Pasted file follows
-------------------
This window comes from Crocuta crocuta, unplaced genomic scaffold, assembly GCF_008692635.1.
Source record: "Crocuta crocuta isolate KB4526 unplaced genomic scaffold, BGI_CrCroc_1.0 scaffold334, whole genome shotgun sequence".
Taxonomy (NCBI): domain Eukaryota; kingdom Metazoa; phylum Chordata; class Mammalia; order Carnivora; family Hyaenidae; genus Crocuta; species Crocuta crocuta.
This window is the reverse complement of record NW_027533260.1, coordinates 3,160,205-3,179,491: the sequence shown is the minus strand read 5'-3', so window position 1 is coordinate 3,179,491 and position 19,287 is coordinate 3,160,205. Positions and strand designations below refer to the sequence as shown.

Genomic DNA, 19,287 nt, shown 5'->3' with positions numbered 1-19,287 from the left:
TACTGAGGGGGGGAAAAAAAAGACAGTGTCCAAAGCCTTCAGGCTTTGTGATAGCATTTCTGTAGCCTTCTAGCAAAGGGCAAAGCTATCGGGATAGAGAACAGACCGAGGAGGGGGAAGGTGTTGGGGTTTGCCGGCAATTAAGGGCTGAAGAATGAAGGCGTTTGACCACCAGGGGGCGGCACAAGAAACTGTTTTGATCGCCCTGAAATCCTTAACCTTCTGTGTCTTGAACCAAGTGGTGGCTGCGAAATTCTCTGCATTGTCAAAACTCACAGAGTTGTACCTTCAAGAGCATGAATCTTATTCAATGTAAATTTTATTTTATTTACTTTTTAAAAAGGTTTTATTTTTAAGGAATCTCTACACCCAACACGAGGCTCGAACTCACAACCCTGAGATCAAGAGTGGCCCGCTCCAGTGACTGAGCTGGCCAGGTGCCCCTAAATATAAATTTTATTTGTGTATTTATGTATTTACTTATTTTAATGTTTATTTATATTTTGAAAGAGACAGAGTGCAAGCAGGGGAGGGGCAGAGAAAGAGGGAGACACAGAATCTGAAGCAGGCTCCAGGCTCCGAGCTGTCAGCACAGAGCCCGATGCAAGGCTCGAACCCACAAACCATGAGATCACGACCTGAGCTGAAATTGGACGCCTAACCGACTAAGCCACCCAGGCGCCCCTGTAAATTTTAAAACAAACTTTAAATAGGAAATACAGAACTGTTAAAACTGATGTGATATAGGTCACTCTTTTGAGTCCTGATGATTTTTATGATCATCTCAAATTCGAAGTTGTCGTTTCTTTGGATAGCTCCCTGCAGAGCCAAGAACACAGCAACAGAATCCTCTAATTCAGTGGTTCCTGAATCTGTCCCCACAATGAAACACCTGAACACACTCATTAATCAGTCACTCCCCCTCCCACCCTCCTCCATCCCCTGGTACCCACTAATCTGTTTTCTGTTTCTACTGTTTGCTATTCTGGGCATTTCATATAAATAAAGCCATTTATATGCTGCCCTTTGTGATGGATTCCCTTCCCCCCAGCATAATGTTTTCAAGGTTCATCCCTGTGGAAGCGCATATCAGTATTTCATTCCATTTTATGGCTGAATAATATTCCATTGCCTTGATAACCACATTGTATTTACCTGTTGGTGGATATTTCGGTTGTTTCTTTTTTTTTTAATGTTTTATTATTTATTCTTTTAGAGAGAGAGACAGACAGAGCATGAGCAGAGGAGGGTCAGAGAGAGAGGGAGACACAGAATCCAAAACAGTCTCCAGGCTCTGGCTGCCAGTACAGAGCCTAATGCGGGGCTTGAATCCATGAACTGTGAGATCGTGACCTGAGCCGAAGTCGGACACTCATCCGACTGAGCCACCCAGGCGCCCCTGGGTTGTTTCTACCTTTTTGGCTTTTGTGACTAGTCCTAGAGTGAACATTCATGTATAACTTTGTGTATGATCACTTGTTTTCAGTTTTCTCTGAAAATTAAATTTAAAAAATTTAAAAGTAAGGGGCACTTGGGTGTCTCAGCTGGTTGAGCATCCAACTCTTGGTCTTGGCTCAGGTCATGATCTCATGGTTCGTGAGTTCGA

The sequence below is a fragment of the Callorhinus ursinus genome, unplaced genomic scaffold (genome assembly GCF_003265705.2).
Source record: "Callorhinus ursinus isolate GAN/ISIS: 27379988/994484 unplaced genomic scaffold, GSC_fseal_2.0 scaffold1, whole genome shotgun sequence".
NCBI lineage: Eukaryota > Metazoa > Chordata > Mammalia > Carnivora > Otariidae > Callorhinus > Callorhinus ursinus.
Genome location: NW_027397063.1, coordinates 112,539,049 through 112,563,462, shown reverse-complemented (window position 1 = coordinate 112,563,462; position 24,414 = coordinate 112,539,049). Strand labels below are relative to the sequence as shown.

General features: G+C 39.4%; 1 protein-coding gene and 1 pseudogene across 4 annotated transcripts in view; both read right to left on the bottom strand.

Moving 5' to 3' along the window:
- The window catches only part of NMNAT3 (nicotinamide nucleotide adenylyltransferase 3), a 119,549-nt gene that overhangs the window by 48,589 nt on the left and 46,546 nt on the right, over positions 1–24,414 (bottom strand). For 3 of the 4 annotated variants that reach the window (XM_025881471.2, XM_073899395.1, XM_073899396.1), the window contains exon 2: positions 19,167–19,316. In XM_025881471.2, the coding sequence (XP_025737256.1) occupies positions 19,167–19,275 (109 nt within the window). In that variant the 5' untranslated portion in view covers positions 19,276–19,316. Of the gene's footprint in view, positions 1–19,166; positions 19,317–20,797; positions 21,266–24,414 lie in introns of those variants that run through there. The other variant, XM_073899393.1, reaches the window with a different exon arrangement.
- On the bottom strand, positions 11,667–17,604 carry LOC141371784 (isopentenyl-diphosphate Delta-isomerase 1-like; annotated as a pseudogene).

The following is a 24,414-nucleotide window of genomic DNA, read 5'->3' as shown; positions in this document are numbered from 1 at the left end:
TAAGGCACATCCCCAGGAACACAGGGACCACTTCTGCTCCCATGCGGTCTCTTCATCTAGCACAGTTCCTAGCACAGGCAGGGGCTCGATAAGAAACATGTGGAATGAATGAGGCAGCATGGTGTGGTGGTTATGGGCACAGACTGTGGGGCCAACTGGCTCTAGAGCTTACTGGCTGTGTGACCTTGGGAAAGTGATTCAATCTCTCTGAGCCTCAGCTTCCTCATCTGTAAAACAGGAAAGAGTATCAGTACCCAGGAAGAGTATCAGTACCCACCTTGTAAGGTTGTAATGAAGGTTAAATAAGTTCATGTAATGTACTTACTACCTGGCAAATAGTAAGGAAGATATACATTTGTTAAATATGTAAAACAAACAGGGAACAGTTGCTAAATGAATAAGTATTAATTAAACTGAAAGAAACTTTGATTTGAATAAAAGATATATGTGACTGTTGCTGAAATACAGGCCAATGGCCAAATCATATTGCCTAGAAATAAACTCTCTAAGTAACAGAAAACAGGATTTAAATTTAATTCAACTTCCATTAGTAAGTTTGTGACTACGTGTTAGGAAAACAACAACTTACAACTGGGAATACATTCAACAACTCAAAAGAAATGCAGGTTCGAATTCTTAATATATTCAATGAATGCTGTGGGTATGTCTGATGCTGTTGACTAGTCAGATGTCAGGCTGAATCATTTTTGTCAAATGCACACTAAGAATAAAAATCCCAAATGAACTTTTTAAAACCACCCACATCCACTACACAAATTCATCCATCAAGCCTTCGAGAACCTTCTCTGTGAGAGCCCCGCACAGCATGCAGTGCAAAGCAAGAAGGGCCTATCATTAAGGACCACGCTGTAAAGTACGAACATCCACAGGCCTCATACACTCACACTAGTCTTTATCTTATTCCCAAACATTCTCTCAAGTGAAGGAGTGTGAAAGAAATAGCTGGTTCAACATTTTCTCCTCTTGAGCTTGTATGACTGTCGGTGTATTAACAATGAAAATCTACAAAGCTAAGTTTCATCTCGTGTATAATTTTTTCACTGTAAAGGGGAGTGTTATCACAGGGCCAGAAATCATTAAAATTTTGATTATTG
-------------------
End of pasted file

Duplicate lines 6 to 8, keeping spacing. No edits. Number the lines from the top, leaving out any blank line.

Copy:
TACTGAGGGGGGGAAAAAAAAGACAGTGTCCAAAGCCTTCAGGCTTTGTGATAGCATTTCTGTAGCCTTCTAGCAAAGGGCAAAGCTATCGGGATAGAGAACAGACCGAGGAGGGGGAAGGTGTTGGGGTTTGCCGGCAATTAAGGGCTGAAGAATGAAGGCGTTTGACCACCAGGGGGCGGCACAAGAAACTGTTTTGATCGCCCTGAAATCCTTAACCTTCTGTGTCTTGAACCAAGTGGTGGCTGCGAAATTCTCTGCATTGTCAAAACTCACAGAGTTGTACCTTCAAGAGCATGAATCTTATTCAATGTAAATTTTATTTTATTTACTTTTTAAAAAGGTTTTATTTTTAAGGAATCTCTACACCCAACACGAGGCTCGAACTCACAACCCTGAGATCAAGAGTGGCCCGCTCCAGTGACTGAGCTGGCCAGGTGCCCCTAAATATAAATTTTATTTGTGTATTTATGTATTTACTTATTTTAATGTTTATTTATATTTTGAAAGAGACAGAGTGCAAGCAGGGGAGGGGCAGAGAAAGAGGGAGACACAGAATCTGAAGCAGGCTCCAGGCTCCGAGCTGTCAGCACAGAGCCCGATGCAAGGCTCGAACCCACAAACCATGAGATCACGACCTGAGCTGAAATTGGACGCCTAACCGACTAAGCCACCCAGGCGCCCCTGTAAATTTTAAAACAAACTTTAAATAGGAAATACAGAACTGTTAAAACTGATGTGATATAGGTCACTCTTTTGAGTCCTGATGATTTTTATGATCATCTCAAATTCGAAGTTGTCGTTTCTTTGGATAGCTCCCTGCAGAGCCAAGAACACAGCAACAGAATCCTCTAATTCAGTGGTTCCTGAATCTGTCCCCACAATGAAACACCTGAACACACTCATTAATCAGTCACTCCCCCTCCCACCCTCCTCCATCCCCTGGTACCCACTAATCTGTTTTCTGTTTCTACTGTTTGCTATTCTGGGCATTTCATATAAATAAAGCCATTTATATGCTGCCCTTTGTGATGGATTCCCTTCCCCCCAGCATAATGTTTTCAAGGTTCATCCCTGTGGAAGCGCATATCAGTATTTCATTCCATTTTATGGCTGAATAATATTCCATTGCCTTGATAACCACATTGTATTTACCTGTTGGTGGATATTTCGGTTGTTTCTTTTTTTTTTAATGTTTTATTATTTATTCTTTTAGAGAGAGAGACAGACAGAGCATGAGCAGAGGAGGGTCAGAGAGAGAGGGAGACACAGAATCCAAAACAGTCTCCAGGCTCTGGCTGCCAGTACAGAGCCTAATGCGGGGCTTGAATCCATGAACTGTGAGATCGTGACCTGAGCCGAAGTCGGACACTCATCCGACTGAGCCACCCAGGCGCCCCTGGGTTGTTTCTACCTTTTTGGCTTTTGTGACTAGTCCTAGAGTGAACATTCATGTATAACTTTGTGTATGATCACTTGTTTTCAGTTTTCTCTGAAAATTAAATTTAAAAAATTTAAAAGTAAGGGGCACTTGGGTGTCTCAGCTGGTTGAGCATCCAACTCTTGGTCTTGGCTCAGGTCATGATCTCATGGTTCGTGAGTTCGA

The sequence below is a fragment of the Callorhinus ursinus genome, unplaced genomic scaffold (genome assembly GCF_003265705.2).
Source record: "Callorhinus ursinus isolate GAN/ISIS: 27379988/994484 unplaced genomic scaffold, GSC_fseal_2.0 scaffold1, whole genome shotgun sequence".